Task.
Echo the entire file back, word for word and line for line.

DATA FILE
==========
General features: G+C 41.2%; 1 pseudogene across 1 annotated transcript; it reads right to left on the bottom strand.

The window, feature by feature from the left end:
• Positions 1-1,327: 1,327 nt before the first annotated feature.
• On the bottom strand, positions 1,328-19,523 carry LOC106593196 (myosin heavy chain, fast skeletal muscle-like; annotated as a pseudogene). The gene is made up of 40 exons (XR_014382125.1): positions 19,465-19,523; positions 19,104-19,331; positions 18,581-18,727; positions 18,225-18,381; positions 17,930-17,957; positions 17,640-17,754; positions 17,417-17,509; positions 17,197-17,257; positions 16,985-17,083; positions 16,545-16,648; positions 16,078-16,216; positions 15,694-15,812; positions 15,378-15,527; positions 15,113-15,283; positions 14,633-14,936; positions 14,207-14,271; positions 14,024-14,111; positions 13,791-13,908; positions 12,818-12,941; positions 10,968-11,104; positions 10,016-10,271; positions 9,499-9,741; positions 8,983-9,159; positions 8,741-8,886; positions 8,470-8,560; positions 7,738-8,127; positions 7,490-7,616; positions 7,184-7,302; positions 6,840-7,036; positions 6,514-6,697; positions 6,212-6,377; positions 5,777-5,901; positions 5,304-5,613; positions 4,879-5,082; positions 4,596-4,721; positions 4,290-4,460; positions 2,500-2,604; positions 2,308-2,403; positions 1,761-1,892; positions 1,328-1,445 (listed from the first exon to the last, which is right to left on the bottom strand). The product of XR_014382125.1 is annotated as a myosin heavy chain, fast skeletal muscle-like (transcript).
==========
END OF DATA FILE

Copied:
General features: G+C 41.2%; 1 pseudogene across 1 annotated transcript; it reads right to left on the bottom strand.

The window, feature by feature from the left end:
• Positions 1-1,327: 1,327 nt before the first annotated feature.
• On the bottom strand, positions 1,328-19,523 carry LOC106593196 (myosin heavy chain, fast skeletal muscle-like; annotated as a pseudogene). The gene is made up of 40 exons (XR_014382125.1): positions 19,465-19,523; positions 19,104-19,331; positions 18,581-18,727; positions 18,225-18,381; positions 17,930-17,957; positions 17,640-17,754; positions 17,417-17,509; positions 17,197-17,257; positions 16,985-17,083; positions 16,545-16,648; positions 16,078-16,216; positions 15,694-15,812; positions 15,378-15,527; positions 15,113-15,283; positions 14,633-14,936; positions 14,207-14,271; positions 14,024-14,111; positions 13,791-13,908; positions 12,818-12,941; positions 10,968-11,104; positions 10,016-10,271; positions 9,499-9,741; positions 8,983-9,159; positions 8,741-8,886; positions 8,470-8,560; positions 7,738-8,127; positions 7,490-7,616; positions 7,184-7,302; positions 6,840-7,036; positions 6,514-6,697; positions 6,212-6,377; positions 5,777-5,901; positions 5,304-5,613; positions 4,879-5,082; positions 4,596-4,721; positions 4,290-4,460; positions 2,500-2,604; positions 2,308-2,403; positions 1,761-1,892; positions 1,328-1,445 (listed from the first exon to the last, which is right to left on the bottom strand). The product of XR_014382125.1 is annotated as a myosin heavy chain, fast skeletal muscle-like (transcript).